LONDON — Minority communities in Britain have long felt estranged from the government and medical establishment, but their sense of alienation is suddenly proving more costly than ever amid a coronavirus vaccination campaign that depends heavily on trust.
With Britons enjoying one of the fastest vaccination rollouts in the world, skepticism about jabs remains high in many of the very communities where Covid-19 has taken the heaviest toll.
“The government’s response to the Black, Asian and minority ethnic communities has been rather limited,” said Dr. Raja Amjid Riaz, 52, a surgeon who is also a leader at the Central Mosque of Brent, an ethnically diverse borough of North London. “Those people have not been catered for.”
As a result, communities like Brent offer fertile ground for the most outlandish of vaccine rumors, from unfounded claims that they affect fertility to the outright fabrication that the shots are being used to inject microchips.
With the government seen as still disengaged in Black, Asian and other ethnic minority communities even as they have been hit disproportionately hard both by the pandemic itself and by the lockdowns that followed, many local leaders like Dr. Riaz have taken it upon themselves to act.
Some are well-known and trusted figures like religious leaders. Others are local health care workers. And still others are ordinary community members like Umit Jani, a 46-year-old Brent resident.
Mr. Jani’s face is one of many featured on 150 lamppost posters across the borough encouraging residents to get tested for the virus and vaccinated, part of a local government initiative.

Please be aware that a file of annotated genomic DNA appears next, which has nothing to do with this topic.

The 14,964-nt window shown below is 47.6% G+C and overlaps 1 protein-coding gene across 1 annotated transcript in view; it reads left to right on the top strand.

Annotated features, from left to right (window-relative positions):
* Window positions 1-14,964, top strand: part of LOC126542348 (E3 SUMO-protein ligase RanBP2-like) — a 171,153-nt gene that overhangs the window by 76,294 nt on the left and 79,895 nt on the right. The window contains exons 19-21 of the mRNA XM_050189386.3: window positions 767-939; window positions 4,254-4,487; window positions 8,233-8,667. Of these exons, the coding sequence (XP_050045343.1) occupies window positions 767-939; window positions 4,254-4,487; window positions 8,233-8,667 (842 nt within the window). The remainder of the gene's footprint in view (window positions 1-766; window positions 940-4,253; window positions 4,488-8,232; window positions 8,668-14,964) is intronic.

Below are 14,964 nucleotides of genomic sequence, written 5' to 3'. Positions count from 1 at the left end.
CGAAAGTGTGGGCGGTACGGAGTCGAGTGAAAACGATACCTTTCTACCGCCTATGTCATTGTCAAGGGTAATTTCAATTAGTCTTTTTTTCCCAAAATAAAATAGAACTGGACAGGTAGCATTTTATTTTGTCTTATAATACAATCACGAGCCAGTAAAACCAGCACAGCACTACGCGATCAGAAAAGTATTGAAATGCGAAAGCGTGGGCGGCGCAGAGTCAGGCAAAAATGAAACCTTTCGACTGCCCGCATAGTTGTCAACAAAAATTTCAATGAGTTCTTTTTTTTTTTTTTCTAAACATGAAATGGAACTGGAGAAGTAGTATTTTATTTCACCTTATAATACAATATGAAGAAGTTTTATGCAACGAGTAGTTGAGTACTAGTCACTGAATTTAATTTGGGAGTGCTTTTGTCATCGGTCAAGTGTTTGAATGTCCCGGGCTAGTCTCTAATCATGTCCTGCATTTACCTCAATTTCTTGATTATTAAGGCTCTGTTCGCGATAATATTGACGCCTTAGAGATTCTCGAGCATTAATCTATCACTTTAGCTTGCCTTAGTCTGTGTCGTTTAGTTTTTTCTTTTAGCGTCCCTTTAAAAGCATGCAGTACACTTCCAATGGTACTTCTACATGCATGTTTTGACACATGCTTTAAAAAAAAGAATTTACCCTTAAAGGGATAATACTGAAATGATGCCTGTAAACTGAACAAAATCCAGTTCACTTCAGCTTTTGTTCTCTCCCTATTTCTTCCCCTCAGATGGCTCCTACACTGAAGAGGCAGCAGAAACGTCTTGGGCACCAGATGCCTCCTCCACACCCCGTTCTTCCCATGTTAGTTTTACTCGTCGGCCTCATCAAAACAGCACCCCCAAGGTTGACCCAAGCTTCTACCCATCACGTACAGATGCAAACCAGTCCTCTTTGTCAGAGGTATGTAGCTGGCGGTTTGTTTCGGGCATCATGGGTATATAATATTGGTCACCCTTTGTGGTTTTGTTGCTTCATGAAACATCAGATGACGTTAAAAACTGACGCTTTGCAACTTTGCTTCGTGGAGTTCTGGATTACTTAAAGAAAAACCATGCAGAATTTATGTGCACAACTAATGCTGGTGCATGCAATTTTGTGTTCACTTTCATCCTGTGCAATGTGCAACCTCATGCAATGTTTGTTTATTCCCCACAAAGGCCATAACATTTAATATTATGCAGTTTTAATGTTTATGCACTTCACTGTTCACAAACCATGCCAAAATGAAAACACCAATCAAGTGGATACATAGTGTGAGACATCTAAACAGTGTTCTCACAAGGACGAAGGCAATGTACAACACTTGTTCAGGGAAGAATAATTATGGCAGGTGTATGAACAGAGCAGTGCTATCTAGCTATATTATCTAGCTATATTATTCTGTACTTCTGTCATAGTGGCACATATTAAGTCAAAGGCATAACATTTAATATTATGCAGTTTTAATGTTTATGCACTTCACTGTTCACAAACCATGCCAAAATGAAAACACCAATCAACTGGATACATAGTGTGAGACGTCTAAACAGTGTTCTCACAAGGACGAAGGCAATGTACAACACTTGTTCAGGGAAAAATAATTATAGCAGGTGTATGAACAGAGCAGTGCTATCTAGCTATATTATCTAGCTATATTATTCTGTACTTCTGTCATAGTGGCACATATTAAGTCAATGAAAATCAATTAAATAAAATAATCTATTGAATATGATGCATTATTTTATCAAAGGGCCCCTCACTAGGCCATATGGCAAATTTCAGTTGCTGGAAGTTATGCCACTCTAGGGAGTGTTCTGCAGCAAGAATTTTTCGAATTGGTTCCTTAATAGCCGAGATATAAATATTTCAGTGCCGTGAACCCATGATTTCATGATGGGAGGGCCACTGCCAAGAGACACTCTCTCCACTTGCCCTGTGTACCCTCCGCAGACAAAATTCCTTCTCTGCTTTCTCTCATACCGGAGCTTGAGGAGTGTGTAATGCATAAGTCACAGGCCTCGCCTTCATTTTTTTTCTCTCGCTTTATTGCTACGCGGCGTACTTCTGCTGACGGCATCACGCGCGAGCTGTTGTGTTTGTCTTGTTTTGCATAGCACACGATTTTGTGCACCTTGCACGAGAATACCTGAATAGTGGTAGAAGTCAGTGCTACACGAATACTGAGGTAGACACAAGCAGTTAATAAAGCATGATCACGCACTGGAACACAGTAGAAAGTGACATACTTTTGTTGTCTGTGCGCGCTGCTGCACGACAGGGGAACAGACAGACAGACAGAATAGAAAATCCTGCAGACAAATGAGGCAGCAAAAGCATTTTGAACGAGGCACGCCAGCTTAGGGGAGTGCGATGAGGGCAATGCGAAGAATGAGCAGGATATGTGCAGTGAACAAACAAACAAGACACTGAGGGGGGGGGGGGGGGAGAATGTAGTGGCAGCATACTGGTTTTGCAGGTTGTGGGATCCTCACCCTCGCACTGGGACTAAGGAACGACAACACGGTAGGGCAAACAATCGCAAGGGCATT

The goal is to reframe the community’s relationship with the power structure, and perhaps establish some trust.
“In Brent, things have been done to communities and not in partnership,” said Mr. Jani, who said he had seen the toll the virus has taken on the area’s Gujarati and Somali communities.
At the height of the pandemic last year, Brent recorded the second-highest rate of Covid-19 deaths in Britain.
One recent Saturday morning, Mr. Jani set out with another man to survey local residents, setting up a table by a convenience store as nearly a thousand people lined up outside a food bank nearby. The survey was about mental health services, but Mr. Jani took the opportunity to ask about the pandemic.
“Are you afraid to take the vaccine?” he asked one local man.
The man, speaking in Gujarati, a language native to India, said he wanted to take the vaccine, but first wanted to consult with his doctor because he feared an adverse reaction.
Despite this man’s concerns, Mr. Jani said he believed their efforts were making headway.
“It’s become less of a challenge to persuade people,” said Mr. Jani, who himself recently had his first shot.
The numbers appear to back that up: A survey led by Imperial College London and YouGov found that in February, almost 77 percent of people in Britain said they would take a vaccine if offered, up from 55 percent in November.
But other numbers make clear how far the country still has to go.
A government report found that vaccination rates in people 70 and older from early December to mid-March were lowest among the country’s Black African, Black Caribbean and Bangladeshi communities. It also noted that those living in deprived areas like Brent, where the poverty rate of 33 percent is slightly above London’s, were less likely to receive a shot.
Health experts and local leaders have criticized the government’s “colorblind approach” toward distributing vaccines during a pandemic that has not hit all communities equally.